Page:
Never do this in Excel!
Nov 7, 2017
Something you should never do in Excel, and more, in this week's Excel news. Visit my Excel website for many more tips, tutorials and videos.
Note: For some products mentioned below, I earn a commission on sales. That supports the free info on my site!
You can use different fonts on an Excel worksheet, including picture fonts like Wingdings and Webdings. However, if you make a drop down list with data validation, the list will only show the Tahoma font, no matter what font you used on the worksheet.
Tahoma does have a few symbols you can use though -- press the Alt key, then type on the number keypad (NOT the numbers at the top of the keyboard). For example, to make a drop down list with up, down, and sideways arrows, use the numbers 29, 30, and 31.
See the steps, and more symbols, on my Data Validation Tips page.
Last week, someone sent me a question about calculating recipe costs. They had hundreds of recipes to calculate, and planned to make a separate worksheet for each recipe, with combo boxes to select ingredients. Yikes! I said that many sheets with combo boxes would make Excel explode!
Never make a separate sheet for each recipe, or region, or anything else you're keeping track of. Put all the info on one sheet, in a named Excel table, with a column that has the recipe name, or region, or whatever. Then, with everything in one list, you can filter, or sort, or create a pivot table to summarize the data.
To see an example, download my weekly meal planner. You can use the same techniques in other Excel projects. Keep it simple -- you'll be happy that you did!
As you might have guessed Dalgleish is a Scottish name, and last week I used Excel for a truly Scottish project -- "weaving" a tartan pattern on a worksheet. John Marshall, who is a Visio MVP from Ottawa, has been studying colours in Excel, and was using tartan colours for testing. He sent me his file, and I polished up some of the macros, and added a new tab on the Excel Ribbon, so the workbook is easier to use.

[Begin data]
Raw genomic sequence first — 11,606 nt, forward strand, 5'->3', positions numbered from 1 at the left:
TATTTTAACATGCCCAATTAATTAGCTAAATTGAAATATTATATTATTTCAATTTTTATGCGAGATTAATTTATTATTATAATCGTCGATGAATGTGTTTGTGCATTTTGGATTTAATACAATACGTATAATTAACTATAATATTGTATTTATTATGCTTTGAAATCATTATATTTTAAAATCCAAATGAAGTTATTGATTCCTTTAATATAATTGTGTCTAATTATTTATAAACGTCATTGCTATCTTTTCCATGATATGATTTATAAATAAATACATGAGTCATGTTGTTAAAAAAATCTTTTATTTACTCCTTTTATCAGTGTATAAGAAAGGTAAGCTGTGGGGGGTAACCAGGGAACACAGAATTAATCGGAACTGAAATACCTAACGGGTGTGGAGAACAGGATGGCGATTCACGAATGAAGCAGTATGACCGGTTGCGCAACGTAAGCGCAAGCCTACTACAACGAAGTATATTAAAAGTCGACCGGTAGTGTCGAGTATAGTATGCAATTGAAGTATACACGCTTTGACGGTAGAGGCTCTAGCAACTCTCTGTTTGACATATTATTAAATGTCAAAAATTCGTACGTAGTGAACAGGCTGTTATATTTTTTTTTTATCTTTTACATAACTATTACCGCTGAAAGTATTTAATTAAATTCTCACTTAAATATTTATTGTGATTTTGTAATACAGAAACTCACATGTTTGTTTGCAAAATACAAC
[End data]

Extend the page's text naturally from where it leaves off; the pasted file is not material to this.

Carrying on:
Even if you're not too interested in tartans, download the tartan workbook to see how it works. You'll get ideas for setting up your own files, and making it easier for people to go through a series of steps.
And if you are interested in tartans, read more about the workbook, and tartans, on my blog.
Fun Fact: Contexture means "act of weaving parts into a whole" and that's what my logo represents.
Here are a couple of Excel articles that you might find useful or interesting.
Excel Macros - According to a StackOverflow survey, Excel's programming language, VBA, is the 3rd most disliked language among developers. But, as Simon Murphy points out, that doesn't mean VBA is dying. (Level - Int/Advanced)
Pivot Tables - On YouTube, the game review channel, Many a True Nerd, just reached 300K subscribers. To celebrate, Jon did a survey, and shows how to analyze the results in Excel. He's very enthusiastic about pivot tables, but hates the GetPivotData function! I skipped through the video, and it cracked me up. (Level - All)
Dashboards - The Excel TV guys are hosting a free webinar tonight (Nov. 7th), at 7 PM Eastern time. The topic is "How to Build 3 Dashboards & Reports in Under 90 Minutes", and you'll get all the files, plus a link to watch the webinar video again later, if you want to review parts of it. (Level - Int/Advanced)
Also see: My Excel Products || Excel Events || Previous Issues || Excel Humour
Most of the time, I manage to keep Excel from exploding, but wasn't so lucky while making chocolate pudding recently. Don't believe that old saying, "A watched pot never boils." This pot definitely boiled, and started to overflow. Oh well, there wasn't too much to clean up, and the pudding was delicious!
Do you remember this old-style Corning Ware, with the blue flower? The same company makes the Gorilla Glass that's used on iPhones. We visited the Corning Museum of Glass, long ago, and it's awesome.
That's it for this week! If you have any comments or questions, send me an email.
NOTE: If you have trouble with the images or links in this email, paste this URL into your web browser, to see the online version: https://www.contextures.com/newsletter/excelnews2017/20171107ctx.html
ddalgleish @ contextures.com
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Last updated: November 4, 2017 1:52 PM